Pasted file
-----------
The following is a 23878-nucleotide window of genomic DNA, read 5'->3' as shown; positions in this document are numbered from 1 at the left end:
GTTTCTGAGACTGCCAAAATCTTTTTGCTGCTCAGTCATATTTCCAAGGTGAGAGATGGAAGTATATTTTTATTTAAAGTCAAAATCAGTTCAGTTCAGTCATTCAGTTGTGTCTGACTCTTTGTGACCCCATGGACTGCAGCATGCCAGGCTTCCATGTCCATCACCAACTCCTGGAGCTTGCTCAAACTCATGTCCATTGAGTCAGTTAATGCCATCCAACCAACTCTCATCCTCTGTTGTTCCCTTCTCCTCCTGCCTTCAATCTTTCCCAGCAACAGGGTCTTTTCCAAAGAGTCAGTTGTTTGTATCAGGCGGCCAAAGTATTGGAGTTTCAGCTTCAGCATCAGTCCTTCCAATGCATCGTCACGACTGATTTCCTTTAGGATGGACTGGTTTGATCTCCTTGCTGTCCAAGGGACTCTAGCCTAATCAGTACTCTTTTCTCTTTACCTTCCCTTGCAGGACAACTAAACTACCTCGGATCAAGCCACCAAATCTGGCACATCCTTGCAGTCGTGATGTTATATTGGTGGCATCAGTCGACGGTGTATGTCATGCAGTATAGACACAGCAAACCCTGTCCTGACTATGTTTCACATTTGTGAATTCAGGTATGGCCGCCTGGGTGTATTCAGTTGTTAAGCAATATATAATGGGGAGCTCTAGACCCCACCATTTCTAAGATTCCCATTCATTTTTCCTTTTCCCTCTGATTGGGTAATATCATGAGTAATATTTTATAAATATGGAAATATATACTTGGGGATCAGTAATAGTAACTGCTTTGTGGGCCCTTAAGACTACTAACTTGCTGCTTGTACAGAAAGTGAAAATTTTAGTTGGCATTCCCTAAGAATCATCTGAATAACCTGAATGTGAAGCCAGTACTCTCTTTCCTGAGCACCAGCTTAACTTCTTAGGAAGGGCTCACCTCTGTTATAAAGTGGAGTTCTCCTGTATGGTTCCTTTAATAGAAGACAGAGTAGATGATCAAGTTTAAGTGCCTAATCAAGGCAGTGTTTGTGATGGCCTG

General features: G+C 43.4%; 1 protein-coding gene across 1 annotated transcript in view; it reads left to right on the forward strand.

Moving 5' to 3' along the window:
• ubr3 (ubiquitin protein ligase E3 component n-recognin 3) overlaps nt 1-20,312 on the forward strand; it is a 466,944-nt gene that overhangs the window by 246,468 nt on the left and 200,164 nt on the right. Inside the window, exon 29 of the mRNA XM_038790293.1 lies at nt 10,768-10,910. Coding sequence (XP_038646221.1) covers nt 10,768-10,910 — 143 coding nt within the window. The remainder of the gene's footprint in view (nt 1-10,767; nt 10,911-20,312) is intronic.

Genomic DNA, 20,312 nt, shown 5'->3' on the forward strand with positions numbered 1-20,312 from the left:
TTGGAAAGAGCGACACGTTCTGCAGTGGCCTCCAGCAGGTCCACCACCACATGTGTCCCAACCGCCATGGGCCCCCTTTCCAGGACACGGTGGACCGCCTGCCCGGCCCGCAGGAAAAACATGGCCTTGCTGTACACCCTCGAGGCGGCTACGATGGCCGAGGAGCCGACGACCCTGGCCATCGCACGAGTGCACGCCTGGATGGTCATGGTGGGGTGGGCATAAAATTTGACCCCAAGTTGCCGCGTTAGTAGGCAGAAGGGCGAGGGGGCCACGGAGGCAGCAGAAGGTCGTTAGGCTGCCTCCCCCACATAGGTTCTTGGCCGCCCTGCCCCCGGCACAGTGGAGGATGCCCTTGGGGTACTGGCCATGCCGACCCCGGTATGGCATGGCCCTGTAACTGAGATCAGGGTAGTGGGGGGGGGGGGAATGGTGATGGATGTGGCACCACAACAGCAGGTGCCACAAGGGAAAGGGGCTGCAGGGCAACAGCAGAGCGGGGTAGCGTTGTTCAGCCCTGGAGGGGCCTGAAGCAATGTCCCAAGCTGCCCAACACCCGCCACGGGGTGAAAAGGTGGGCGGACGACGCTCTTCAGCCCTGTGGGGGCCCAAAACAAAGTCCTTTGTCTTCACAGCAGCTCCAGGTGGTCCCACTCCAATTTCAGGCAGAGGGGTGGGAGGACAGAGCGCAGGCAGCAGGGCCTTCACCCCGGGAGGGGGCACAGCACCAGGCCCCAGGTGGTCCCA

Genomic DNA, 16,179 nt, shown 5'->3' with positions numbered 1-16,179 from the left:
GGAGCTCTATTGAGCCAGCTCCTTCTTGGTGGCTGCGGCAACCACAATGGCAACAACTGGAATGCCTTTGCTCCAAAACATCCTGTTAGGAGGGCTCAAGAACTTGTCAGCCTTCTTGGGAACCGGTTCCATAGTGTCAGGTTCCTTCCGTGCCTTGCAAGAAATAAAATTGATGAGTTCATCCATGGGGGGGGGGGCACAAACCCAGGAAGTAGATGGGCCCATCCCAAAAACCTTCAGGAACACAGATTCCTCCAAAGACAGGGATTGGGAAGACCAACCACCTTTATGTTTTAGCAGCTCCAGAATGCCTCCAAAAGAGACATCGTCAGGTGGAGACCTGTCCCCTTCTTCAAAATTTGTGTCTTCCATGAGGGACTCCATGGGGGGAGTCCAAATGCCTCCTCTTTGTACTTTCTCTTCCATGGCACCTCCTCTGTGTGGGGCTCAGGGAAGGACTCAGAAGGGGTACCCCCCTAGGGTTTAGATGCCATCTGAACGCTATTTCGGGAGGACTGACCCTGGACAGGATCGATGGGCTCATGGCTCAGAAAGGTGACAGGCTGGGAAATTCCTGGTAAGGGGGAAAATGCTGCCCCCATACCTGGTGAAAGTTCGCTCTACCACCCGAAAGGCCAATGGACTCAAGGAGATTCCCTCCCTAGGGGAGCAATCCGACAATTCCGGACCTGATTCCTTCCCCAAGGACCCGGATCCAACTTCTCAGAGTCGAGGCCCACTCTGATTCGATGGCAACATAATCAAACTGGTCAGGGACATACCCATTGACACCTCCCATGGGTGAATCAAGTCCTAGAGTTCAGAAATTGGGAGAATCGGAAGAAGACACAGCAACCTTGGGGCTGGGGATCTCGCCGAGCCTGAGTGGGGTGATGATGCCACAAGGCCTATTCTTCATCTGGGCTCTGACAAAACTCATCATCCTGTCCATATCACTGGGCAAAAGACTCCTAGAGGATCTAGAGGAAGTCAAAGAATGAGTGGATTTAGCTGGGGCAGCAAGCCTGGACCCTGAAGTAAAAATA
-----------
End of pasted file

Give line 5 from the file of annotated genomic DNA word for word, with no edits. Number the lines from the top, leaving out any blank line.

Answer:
• ubr3 (ubiquitin protein ligase E3 component n-recognin 3) overlaps nt 1-20,312 on the forward strand; it is a 466,944-nt gene that overhangs the window by 246,468 nt on the left and 200,164 nt on the right. Inside the window, exon 29 of the mRNA XM_038790293.1 lies at nt 10,768-10,910. Coding sequence (XP_038646221.1) covers nt 10,768-10,910 — 143 coding nt within the window. The remainder of the gene's footprint in view (nt 1-10,767; nt 10,911-20,312) is intronic.